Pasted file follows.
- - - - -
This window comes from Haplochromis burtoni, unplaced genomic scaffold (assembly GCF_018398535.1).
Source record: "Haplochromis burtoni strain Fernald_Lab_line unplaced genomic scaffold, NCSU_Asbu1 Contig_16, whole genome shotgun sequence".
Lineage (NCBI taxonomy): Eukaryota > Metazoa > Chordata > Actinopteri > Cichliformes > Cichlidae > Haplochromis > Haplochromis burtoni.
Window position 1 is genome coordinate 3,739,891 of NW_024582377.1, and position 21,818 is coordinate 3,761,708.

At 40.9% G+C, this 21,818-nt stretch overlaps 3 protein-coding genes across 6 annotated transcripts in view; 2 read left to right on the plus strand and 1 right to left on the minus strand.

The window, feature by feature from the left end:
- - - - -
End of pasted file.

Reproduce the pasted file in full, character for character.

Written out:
This window comes from Haplochromis burtoni, unplaced genomic scaffold (assembly GCF_018398535.1).
Source record: "Haplochromis burtoni strain Fernald_Lab_line unplaced genomic scaffold, NCSU_Asbu1 Contig_16, whole genome shotgun sequence".
Lineage (NCBI taxonomy): Eukaryota > Metazoa > Chordata > Actinopteri > Cichliformes > Cichlidae > Haplochromis > Haplochromis burtoni.
Window position 1 is genome coordinate 3,739,891 of NW_024582377.1, and position 21,818 is coordinate 3,761,708.

At 40.9% G+C, this 21,818-nt stretch overlaps 3 protein-coding genes across 6 annotated transcripts in view; 2 read left to right on the plus strand and 1 right to left on the minus strand.

The window, feature by feature from the left end: